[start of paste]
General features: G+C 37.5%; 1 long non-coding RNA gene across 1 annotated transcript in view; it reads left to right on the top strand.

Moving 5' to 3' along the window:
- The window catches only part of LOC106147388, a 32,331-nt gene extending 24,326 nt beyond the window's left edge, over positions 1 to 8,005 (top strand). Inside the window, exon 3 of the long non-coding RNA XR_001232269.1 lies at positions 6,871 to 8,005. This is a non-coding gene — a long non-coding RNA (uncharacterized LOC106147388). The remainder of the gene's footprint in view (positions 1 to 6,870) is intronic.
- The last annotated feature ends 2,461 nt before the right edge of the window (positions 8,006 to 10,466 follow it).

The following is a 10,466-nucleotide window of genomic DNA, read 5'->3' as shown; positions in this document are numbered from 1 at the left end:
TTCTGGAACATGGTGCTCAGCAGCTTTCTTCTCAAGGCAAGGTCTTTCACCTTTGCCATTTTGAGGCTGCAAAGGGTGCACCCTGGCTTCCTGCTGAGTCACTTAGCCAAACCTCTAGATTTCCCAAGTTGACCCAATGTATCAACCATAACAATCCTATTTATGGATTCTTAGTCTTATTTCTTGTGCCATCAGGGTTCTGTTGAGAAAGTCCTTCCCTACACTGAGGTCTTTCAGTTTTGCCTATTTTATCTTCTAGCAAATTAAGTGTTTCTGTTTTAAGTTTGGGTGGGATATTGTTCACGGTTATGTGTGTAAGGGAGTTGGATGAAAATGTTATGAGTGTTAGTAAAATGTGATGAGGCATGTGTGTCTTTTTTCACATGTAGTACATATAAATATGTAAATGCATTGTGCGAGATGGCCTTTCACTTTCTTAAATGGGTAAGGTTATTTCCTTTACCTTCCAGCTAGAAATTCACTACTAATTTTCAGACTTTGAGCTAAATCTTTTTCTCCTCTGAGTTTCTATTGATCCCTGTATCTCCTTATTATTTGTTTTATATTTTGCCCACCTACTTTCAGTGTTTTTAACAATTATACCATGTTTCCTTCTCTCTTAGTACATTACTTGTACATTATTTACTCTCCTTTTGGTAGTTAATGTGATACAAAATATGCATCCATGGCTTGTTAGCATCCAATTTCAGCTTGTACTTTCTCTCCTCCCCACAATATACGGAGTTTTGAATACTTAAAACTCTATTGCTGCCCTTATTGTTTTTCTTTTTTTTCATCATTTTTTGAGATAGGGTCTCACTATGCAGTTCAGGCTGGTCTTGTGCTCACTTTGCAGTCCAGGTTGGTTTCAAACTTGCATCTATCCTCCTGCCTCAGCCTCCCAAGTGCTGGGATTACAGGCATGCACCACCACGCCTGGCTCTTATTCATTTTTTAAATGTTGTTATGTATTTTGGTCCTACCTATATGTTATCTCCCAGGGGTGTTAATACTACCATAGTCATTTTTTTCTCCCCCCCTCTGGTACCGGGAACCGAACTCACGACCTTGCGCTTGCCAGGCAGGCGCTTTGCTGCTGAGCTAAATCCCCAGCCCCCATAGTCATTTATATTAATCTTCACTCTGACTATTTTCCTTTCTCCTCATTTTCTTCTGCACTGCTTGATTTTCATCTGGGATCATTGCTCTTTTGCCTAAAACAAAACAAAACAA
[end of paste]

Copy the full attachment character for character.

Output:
General features: G+C 37.5%; 1 long non-coding RNA gene across 1 annotated transcript in view; it reads left to right on the top strand.

Moving 5' to 3' along the window:
- The window catches only part of LOC106147388, a 32,331-nt gene extending 24,326 nt beyond the window's left edge, over positions 1 to 8,005 (top strand). Inside the window, exon 3 of the long non-coding RNA XR_001232269.1 lies at positions 6,871 to 8,005. This is a non-coding gene — a long non-coding RNA (uncharacterized LOC106147388). The remainder of the gene's footprint in view (positions 1 to 6,870) is intronic.
- The last annotated feature ends 2,461 nt before the right edge of the window (positions 8,006 to 10,466 follow it).

The following is a 10,466-nucleotide window of genomic DNA, read 5'->3' as shown; positions in this document are numbered from 1 at the left end:
TTCTGGAACATGGTGCTCAGCAGCTTTCTTCTCAAGGCAAGGTCTTTCACCTTTGCCATTTTGAGGCTGCAAAGGGTGCACCCTGGCTTCCTGCTGAGTCACTTAGCCAAACCTCTAGATTTCCCAAGTTGACCCAATGTATCAACCATAACAATCCTATTTATGGATTCTTAGTCTTATTTCTTGTGCCATCAGGGTTCTGTTGAGAAAGTCCTTCCCTACACTGAGGTCTTTCAGTTTTGCCTATTTTATCTTCTAGCAAATTAAGTGTTTCTGTTTTAAGTTTGGGTGGGATATTGTTCACGGTTATGTGTGTAAGGGAGTTGGATGAAAATGTTATGAGTGTTAGTAAAATGTGATGAGGCATGTGTGTCTTTTTTCACATGTAGTACATATAAATATGTAAATGCATTGTGCGAGATGGCCTTTCACTTTCTTAAATGGGTAAGGTTATTTCCTTTACCTTCCAGCTAGAAATTCACTACTAATTTTCAGACTTTGAGCTAAATCTTTTTCTCCTCTGAGTTTCTATTGATCCCTGTATCTCCTTATTATTTGTTTTATATTTTGCCCACCTACTTTCAGTGTTTTTAACAATTATACCATGTTTCCTTCTCTCTTAGTACATTACTTGTACATTATTTACTCTCCTTTTGGTAGTTAATGTGATACAAAATATGCATCCATGGCTTGTTAGCATCCAATTTCAGCTTGTACTTTCTCTCCTCCCCACAATATACGGAGTTTTGAATACTTAAAACTCTATTGCTGCCCTTATTGTTTTTCTTTTTTTTCATCATTTTTTGAGATAGGGTCTCACTATGCAGTTCAGGCTGGTCTTGTGCTCACTTTGCAGTCCAGGTTGGTTTCAAACTTGCATCTATCCTCCTGCCTCAGCCTCCCAAGTGCTGGGATTACAGGCATGCACCACCACGCCTGGCTCTTATTCATTTTTTAAATGTTGTTATGTATTTTGGTCCTACCTATATGTTATCTCCCAGGGGTGTTAATACTACCATAGTCATTTTTTTCTCCCCCCCTCTGGTACCGGGAACCGAACTCACGACCTTGCGCTTGCCAGGCAGGCGCTTTGCTGCTGAGCTAAATCCCCAGCCCCCATAGTCATTTATATTAATCTTCACTCTGACTATTTTCCTTTCTCCTCATTTTCTTCTGCACTGCTTGATTTTCATCTGGGATCATTGCTCTTTTGCCTAAAACAAAACAAAACAA